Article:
Project files: The last of its kind…

…for a while at least 😀

What is it?
The last (and smallest) version of my EL2k buffered headphone amp using NOS Elantec 2008/2009 buffer ICs. This is the smallest version designed for 1.5″ heat sink profiles as described here. The two other versions are of course also still available (here and here):

How big are the boards?
The board measures 3.95″ x 1.5″ (app. 100 x 38 mm.) and is obviously a mono amplifier channel.

What is the status of the boards?
I’ve called this board version 1.5 as it is a redesign. Apart from the redesign work described in a previous post, the circuit is identical to the other published files.

Does it use any special/expensive/hard-to-find parts?
Yes.

  • The EL2008/EL2009 buffers have been out of production for 10+ years. They can still be found and I don’t think you need to be especially concerned about fakes – there can’t be a lot of demand for these anymore – but of course no guarantees. The main risk is probably that instead of NOS parts that you get used parts that have been pulled from old equipment. This is annoying, but should be OK.
  • The heat sink profile is the same as the original, Fischer SK68, in 37mm length. Easy to get in Europe, but I’m not sure about elsewhere.

Anything else I need to know?

  • I’ve had to mount the buffers on the side of the heat sink that has an M2.5 slot and not an M3-slot. This isn’t a problem as such because there’s no need to isolate the tab, you’ll have to remember to buy M2.5 screws for mounting 😀
  • Otherwise this is a bog-standard buffered opamp circuit and there isn’t much that can go wrong 🙂

Downloads:
Download design files here

Related information:
Be sure to read the original posts for additional information and tips.

Note: Always read the “intro post” for additional important information about my designs.

Project files: The (modified) EL2k headamp

What is it?
The board files for the new “medium-sized” version of the EL2k buffer/pre as shown a few weeks ago. The smaller 37mm board version will follow in a while.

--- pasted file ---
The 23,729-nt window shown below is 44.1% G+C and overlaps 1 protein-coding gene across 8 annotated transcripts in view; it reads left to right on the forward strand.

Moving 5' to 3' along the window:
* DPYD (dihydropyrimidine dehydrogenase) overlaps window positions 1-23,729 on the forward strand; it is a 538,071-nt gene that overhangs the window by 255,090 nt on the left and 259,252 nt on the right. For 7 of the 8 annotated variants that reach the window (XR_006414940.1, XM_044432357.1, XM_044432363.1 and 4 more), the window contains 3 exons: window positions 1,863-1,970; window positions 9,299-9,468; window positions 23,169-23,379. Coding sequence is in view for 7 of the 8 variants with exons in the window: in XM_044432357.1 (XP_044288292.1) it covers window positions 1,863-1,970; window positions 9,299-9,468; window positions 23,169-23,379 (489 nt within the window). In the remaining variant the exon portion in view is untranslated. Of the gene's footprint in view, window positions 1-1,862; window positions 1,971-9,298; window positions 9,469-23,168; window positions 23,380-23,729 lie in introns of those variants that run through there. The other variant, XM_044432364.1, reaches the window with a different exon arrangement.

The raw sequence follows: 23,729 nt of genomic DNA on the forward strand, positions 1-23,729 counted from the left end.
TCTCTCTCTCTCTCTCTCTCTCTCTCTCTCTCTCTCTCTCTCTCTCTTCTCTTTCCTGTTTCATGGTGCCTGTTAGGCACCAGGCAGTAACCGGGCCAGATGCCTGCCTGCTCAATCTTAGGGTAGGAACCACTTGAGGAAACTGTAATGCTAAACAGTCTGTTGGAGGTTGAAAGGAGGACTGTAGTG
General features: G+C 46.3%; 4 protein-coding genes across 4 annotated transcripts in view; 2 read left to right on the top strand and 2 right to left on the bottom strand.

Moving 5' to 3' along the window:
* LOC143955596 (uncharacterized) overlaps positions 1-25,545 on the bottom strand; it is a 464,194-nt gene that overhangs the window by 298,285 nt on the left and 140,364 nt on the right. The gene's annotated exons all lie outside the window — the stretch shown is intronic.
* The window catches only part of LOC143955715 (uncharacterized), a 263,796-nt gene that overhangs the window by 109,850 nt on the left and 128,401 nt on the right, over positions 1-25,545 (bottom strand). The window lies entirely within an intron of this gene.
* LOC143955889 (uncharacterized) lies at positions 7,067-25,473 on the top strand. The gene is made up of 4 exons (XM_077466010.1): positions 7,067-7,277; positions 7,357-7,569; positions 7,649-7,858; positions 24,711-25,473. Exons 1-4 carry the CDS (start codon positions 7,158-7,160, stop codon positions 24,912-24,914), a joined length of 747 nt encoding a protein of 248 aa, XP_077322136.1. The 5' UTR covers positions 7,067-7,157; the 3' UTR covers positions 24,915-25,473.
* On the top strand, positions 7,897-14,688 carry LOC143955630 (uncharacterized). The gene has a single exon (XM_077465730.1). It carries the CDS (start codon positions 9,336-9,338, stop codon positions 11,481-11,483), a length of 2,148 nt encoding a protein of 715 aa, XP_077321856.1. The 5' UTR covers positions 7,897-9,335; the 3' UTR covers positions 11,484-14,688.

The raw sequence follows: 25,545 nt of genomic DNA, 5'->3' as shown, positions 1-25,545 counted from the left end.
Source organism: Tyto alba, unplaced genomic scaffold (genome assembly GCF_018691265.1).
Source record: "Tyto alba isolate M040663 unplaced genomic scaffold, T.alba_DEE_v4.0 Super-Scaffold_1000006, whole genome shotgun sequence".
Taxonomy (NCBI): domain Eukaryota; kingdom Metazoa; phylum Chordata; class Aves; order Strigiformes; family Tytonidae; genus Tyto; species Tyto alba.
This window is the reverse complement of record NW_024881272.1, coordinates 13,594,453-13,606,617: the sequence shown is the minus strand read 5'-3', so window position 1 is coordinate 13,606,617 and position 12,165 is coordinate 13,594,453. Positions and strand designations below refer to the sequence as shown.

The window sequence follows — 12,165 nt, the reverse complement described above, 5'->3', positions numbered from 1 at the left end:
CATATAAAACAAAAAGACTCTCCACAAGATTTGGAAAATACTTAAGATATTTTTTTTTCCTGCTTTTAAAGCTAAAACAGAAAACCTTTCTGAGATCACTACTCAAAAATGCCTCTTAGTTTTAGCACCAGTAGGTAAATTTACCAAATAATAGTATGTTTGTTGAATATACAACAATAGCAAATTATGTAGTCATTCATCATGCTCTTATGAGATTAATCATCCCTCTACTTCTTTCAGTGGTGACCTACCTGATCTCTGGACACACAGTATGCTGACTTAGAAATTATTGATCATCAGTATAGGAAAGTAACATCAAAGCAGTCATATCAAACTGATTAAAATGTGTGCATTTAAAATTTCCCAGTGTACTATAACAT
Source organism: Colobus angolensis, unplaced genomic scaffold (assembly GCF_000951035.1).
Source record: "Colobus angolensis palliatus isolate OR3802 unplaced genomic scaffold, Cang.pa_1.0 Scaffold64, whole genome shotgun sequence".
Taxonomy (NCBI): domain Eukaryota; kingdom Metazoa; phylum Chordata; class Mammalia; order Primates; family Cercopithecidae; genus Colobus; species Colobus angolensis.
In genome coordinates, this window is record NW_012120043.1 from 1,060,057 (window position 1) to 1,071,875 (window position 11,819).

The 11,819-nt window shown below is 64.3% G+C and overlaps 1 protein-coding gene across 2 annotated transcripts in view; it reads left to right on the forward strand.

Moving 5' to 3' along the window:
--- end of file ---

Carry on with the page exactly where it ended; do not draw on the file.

How big are the boards?
The board measures 3.95″ x 2.0″ (app. 100 x 51 mm.) and is obviously a mono amplifier channel.

What is the status of the boards?
I’ve called this board version 1.5. Apart from the redesign work described in the last post, the circuit is identical to the originally published v1.1 files.

Does it use any special/expensive/hard-to-find parts?
Yes.

  • The EL2008/EL2009 buffers have been out of production for 10+ years. They can still be found and I don’t think you need to be especially concerned about fakes – there can’t be a lot of demand for these anymore – but of course no guarantees. The main risk is probably that instead of NOS parts that you get used parts that have been pulled from old equipment. This is annoying, but should be OK.
  • The heat sink profile is the same as the original, Fischer SK68, in 50mm length. Easy to get in Europe, but I’m not sure about elsewhere.

Anything else I need to know?

  • I’ve had to mount the buffers on the side of the heat sink that has an M2.5 slot and not an M3-slot. This isn’t a problem as such because there’s no need to isolate the tab, but some swearing will likely ensue when you sit there on Sunday afternoon and realise you don’t have any M2.5 screws to hand 😀
  • Otherwise this is a bog-standard buffered opamp circuit and there isn’t much that can go wrong 🙂

Downloads:
Download design files here